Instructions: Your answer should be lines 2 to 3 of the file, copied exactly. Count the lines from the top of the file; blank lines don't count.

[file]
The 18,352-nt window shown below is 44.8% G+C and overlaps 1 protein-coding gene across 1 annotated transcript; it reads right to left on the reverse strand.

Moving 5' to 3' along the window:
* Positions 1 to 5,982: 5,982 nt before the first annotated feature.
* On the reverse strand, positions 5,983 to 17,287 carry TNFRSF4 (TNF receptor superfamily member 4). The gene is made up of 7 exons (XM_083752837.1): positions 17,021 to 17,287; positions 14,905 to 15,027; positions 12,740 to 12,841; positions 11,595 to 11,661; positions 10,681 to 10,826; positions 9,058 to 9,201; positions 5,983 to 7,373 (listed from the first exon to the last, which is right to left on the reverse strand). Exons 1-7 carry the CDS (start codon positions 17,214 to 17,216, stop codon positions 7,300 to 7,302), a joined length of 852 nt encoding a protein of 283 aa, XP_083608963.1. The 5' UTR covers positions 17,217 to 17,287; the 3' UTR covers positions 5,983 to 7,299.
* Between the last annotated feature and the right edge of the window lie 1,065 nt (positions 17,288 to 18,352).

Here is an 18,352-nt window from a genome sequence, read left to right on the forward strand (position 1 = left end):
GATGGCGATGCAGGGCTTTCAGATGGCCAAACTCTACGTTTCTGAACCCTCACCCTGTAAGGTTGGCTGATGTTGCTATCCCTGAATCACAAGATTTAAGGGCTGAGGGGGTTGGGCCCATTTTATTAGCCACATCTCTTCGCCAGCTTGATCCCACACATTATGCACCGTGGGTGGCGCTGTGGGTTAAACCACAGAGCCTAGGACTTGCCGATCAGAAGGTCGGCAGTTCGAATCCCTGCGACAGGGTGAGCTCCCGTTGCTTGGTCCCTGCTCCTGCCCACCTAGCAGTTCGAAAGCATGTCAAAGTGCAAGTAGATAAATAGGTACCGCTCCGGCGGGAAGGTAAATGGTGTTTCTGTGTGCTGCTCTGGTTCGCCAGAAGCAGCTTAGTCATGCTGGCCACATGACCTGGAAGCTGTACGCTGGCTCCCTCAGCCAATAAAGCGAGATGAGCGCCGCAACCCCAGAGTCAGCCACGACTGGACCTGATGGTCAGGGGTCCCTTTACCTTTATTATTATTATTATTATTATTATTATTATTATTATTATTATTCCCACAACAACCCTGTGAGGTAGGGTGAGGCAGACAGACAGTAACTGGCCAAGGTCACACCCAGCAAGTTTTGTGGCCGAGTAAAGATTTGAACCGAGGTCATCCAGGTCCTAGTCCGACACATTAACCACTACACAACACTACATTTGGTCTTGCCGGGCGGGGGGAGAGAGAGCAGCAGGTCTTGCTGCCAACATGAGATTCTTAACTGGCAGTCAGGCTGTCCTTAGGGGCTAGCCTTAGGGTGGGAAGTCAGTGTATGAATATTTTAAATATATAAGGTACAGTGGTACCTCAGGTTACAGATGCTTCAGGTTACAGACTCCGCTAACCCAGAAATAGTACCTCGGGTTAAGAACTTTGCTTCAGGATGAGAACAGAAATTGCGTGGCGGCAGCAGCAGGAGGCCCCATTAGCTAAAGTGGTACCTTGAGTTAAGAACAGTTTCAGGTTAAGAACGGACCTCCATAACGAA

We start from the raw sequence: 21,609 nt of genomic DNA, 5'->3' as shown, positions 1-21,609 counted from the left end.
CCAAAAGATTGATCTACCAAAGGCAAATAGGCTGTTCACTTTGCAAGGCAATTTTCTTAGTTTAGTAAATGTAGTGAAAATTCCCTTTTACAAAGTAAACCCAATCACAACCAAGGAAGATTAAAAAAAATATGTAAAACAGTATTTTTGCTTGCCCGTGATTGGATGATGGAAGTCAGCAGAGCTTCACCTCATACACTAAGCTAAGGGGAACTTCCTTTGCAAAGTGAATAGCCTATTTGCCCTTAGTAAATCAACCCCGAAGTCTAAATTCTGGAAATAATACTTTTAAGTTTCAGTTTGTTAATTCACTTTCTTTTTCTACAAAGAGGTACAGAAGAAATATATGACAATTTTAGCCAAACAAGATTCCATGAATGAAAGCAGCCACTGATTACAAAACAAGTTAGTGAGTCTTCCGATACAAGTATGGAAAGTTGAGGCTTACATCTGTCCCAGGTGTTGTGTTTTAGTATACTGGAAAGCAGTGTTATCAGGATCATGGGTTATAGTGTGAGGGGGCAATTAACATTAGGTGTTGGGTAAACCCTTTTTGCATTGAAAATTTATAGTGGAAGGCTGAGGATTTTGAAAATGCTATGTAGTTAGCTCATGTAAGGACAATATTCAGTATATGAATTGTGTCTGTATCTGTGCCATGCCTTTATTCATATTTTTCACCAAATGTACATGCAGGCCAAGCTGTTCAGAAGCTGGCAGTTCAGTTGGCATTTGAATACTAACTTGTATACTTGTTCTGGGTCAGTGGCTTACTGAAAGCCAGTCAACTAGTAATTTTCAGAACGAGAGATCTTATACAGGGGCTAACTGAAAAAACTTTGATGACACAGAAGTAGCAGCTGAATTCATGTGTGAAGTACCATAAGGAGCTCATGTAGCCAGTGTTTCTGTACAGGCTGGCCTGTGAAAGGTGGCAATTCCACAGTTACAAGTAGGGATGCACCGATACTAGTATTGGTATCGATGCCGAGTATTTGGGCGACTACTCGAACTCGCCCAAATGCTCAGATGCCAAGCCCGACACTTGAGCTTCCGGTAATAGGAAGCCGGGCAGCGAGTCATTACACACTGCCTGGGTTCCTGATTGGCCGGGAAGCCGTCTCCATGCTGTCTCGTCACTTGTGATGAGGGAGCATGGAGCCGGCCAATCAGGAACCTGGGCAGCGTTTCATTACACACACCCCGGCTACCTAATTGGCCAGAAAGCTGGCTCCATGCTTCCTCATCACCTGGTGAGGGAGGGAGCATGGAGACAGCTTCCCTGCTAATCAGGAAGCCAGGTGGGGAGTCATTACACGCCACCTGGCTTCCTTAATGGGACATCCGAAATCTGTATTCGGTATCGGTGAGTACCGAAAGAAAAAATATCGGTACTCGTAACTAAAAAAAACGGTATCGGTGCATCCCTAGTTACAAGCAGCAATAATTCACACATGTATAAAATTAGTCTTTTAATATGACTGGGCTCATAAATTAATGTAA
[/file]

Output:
Moving 5' to 3' along the window:
* Positions 1 to 5,982: 5,982 nt before the first annotated feature.